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Prostitutes prey on old men for financial gain

OLIVIA CARVILLE
Last updated 05:00 16/03/2013

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Sex workers are blackmailing and exploiting elderly men in a saga of sinister and humiliating abuse.

The often unreported issue is a dark secret of elder abuse and victims come forward only when they are desperate, an expert says.

Age Concern Canterbury community health nurse Kerry Howley has worked with the victims of elder abuse for six years and has her fair share of horror stories.

Examples she gave to The Press included:

Brent, 72, had been regularly using the services of a prostitute who one day knocked on his door claiming to be carrying his baby and demanding he pay child support.

He rang Age Concern for help, saying he "physically" could not be the father of the child. When Howley rang the sex worker, threatening a paternity test after the birth, "she backed off completely and said it wasn't his baby".

Frank, 68, lost "pretty much everything he owned" after he befriended a prostitute. She knew where he kept his spare key and over several years she bled him of all his money, pain-killing medication and most of his furniture - even taking his recliner chair, that he was still paying off at Noel Leeming, and leaving him with only a stool in his living room.

Ivan, 79, called on a prostitute in her early 40s who now visits him at least twice a day, threatening gang affiliations if he does not hand over money.

He has lost his entire retirement fund of $100,000.

"He had quite a nice little nest egg of over $100,000 and now it's all gone. He would have been right for retirement if this woman hadn't come along and forced him to give it all away under influence and threats."

Ivan went to Age Concern for help and police were contacted but he has since "gone underground" in fear of the woman's gang connections.

"He is afraid if we stir the pot or talk to her that something terrible will happen to him so now he is suffering in silence and there is nothing we can do about it."

All three men sought out simple affection from the women who sell sex. And it nearly cost them everything.

Elder abuse was most commonly carried out by family members, but, Howley said, "opportunistic" strangers also preyed on the elderly.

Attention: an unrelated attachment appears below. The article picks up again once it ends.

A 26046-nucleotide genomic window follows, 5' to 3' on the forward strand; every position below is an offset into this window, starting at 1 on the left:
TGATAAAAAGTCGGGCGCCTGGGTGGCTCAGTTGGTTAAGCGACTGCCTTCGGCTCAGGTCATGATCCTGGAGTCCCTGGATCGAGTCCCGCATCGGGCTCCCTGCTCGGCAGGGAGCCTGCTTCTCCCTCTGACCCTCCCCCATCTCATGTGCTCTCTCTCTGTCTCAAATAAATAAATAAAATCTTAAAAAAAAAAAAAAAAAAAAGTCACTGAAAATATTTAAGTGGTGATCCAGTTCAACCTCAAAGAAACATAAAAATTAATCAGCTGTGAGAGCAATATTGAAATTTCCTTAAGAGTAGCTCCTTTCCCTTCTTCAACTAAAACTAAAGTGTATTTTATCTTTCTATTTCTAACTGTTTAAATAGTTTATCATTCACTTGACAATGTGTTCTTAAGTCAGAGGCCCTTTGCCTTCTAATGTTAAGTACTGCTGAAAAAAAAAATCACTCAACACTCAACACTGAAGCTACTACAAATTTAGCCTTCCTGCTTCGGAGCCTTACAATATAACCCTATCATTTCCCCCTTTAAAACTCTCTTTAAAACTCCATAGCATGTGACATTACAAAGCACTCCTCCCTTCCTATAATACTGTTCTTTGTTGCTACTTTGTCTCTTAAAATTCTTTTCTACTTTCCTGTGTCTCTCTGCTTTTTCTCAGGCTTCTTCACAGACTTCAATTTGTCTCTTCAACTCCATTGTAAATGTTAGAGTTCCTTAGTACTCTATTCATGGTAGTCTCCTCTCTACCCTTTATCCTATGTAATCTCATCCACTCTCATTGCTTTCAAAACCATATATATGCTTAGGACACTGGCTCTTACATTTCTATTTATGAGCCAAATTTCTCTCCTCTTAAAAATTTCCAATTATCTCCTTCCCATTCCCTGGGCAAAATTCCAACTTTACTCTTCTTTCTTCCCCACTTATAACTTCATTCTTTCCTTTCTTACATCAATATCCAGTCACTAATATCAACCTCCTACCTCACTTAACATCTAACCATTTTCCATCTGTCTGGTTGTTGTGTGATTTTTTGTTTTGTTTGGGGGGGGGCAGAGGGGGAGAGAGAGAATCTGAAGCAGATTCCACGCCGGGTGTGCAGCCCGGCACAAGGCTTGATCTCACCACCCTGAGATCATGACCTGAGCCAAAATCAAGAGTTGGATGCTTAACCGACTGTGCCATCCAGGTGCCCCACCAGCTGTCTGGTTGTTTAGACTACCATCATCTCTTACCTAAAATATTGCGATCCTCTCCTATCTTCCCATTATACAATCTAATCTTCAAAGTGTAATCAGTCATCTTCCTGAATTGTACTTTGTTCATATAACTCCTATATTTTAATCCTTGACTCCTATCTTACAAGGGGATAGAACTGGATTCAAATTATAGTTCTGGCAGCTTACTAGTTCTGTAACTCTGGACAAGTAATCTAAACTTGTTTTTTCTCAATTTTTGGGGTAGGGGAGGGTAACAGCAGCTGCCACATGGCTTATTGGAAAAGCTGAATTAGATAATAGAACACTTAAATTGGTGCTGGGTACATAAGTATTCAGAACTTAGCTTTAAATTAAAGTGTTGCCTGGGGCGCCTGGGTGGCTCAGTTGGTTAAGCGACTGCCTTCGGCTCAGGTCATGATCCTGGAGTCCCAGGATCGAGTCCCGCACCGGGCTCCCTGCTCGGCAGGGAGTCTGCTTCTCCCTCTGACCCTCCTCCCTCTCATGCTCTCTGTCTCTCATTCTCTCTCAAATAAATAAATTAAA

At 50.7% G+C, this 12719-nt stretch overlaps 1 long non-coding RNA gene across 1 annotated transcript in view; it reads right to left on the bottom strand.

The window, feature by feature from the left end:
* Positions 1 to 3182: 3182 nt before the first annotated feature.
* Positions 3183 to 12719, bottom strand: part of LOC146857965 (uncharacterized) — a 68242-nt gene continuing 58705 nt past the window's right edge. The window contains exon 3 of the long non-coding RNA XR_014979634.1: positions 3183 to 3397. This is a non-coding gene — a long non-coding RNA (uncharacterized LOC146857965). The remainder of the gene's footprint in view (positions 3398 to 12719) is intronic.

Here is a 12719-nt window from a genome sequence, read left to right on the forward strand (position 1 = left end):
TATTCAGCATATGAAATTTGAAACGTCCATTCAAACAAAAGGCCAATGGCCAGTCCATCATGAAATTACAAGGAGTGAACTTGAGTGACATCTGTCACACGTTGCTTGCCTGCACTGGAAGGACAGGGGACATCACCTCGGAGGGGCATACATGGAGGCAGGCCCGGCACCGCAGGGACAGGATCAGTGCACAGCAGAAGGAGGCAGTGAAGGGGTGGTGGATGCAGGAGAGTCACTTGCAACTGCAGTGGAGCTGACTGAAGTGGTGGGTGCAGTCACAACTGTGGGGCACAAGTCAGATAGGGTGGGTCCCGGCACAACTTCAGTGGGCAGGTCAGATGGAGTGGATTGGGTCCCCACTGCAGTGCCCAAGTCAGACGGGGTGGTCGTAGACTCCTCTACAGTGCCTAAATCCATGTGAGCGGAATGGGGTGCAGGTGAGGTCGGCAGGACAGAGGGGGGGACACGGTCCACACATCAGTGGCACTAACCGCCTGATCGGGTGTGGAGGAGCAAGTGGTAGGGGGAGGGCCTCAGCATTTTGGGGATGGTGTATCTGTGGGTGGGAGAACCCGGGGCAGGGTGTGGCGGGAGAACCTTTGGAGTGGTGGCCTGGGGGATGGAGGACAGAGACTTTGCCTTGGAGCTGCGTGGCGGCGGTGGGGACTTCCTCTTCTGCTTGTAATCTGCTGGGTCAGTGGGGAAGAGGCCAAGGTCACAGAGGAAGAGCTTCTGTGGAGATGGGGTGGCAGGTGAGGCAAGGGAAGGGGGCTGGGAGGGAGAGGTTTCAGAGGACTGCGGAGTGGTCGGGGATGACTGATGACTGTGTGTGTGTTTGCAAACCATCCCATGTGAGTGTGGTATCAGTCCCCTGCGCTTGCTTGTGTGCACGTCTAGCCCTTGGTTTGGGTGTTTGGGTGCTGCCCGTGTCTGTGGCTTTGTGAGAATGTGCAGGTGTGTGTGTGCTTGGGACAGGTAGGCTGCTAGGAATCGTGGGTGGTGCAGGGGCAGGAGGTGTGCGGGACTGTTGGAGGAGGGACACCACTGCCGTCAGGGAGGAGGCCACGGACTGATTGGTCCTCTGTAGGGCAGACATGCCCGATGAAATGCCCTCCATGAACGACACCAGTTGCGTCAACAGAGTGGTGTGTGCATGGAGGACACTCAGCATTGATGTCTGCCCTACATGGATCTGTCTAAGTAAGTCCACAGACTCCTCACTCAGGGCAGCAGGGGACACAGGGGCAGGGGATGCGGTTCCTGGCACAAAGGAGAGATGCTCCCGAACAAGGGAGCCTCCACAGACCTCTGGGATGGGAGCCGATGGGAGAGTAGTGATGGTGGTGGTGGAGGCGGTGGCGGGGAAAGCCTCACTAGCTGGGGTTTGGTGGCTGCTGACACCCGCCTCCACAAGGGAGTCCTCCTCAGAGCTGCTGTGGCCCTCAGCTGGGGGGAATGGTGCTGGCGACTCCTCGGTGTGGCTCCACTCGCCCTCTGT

Some of those strangers were sex workers who manipulated lonely elderly men seeking affection and companionship.

Howley was aware of five elderly men who were exploited by prostitutes and said they had come forward only "once they had hit complete crisis point".

"It is so humiliating for them to speak out that I don't think we will ever know the full extent of this issue."

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One prostitute, known to police, had five elderly men "on the go", four in Christchurch and one in Ashburton.

Howley believed the elderly men were contacting the women through advertisements in newspapers, not necessarily for sex but often just companionship.

The women first started taking the money for services but later used "sob stories" or intimidation.

Of the five cases she was aware of, three had threatened gang affiliations. "The men feel hurt, ashamed and deceived as they believed this person was a good person. It's so sad."

New Zealand Prostitutes' Collective regional co-ordinator Anna Reed was aware of sex workers abusing the elderly but said it was uncommon.

One "older" client had contacted the collective for help when a prostitute started to "blackmail" him for money and other cases involved prostitutes falsely accusing men of impregnating them, she said.

Police had been involved in a handful of cases over the years.

"Unfortunately there are unscrupulous people in all walks of life. It is rare, but it has happened and it is not just confined to the sex industry."

Reed believed sex workers could potentially take advantage of elderly men because it was unlikely they would go to police as "it is a very embarrassing situation".

Police Canterbury prevention manager Inspector Richard Bruce said police worked closely with Age Concern. He urged the community to be "on the look out" for any evidence of elder abuse.

Any signs of missing cash or property, excessive use of credit cards or any strangers regularly turning up on an elderly person's doorstep should be reported.

- The Press

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